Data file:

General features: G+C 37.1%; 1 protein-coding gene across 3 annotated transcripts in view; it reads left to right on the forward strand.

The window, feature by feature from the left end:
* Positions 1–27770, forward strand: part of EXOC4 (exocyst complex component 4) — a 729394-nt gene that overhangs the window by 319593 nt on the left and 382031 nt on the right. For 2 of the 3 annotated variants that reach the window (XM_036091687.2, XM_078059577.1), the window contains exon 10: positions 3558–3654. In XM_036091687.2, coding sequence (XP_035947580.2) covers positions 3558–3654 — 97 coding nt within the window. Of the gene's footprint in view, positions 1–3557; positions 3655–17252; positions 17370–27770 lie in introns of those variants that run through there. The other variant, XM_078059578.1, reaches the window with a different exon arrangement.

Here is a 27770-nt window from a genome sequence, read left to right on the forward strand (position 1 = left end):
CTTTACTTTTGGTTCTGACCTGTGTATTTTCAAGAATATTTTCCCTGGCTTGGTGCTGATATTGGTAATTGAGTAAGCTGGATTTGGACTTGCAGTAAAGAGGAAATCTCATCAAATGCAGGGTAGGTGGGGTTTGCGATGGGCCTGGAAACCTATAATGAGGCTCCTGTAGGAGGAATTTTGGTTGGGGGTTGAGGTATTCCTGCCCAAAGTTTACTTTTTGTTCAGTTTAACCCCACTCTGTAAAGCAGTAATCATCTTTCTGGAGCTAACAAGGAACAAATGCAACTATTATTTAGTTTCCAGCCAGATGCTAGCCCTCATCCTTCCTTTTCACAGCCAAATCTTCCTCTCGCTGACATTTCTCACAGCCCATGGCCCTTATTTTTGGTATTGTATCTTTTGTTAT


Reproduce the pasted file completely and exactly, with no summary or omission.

General features: G+C 37.1%; 1 protein-coding gene across 3 annotated transcripts in view; it reads left to right on the forward strand.

The window, feature by feature from the left end:
* Positions 1–27770, forward strand: part of EXOC4 (exocyst complex component 4) — a 729394-nt gene that overhangs the window by 319593 nt on the left and 382031 nt on the right. For 2 of the 3 annotated variants that reach the window (XM_036091687.2, XM_078059577.1), the window contains exon 10: positions 3558–3654. In XM_036091687.2, coding sequence (XP_035947580.2) covers positions 3558–3654 — 97 coding nt within the window. Of the gene's footprint in view, positions 1–3557; positions 3655–17252; positions 17370–27770 lie in introns of those variants that run through there. The other variant, XM_078059578.1, reaches the window with a different exon arrangement.

Here is a 27770-nt window from a genome sequence, read left to right on the forward strand (position 1 = left end):
CTTTACTTTTGGTTCTGACCTGTGTATTTTCAAGAATATTTTCCCTGGCTTGGTGCTGATATTGGTAATTGAGTAAGCTGGATTTGGACTTGCAGTAAAGAGGAAATCTCATCAAATGCAGGGTAGGTGGGGTTTGCGATGGGCCTGGAAACCTATAATGAGGCTCCTGTAGGAGGAATTTTGGTTGGGGGTTGAGGTATTCCTGCCCAAAGTTTACTTTTTGTTCAGTTTAACCCCACTCTGTAAAGCAGTAATCATCTTTCTGGAGCTAACAAGGAACAAATGCAACTATTATTTAGTTTCCAGCCAGATGCTAGCCCTCATCCTTCCTTTTCACAGCCAAATCTTCCTCTCGCTGACATTTCTCACAGCCCATGGCCCTTATTTTTGGTATTGTATCTTTTGTTAT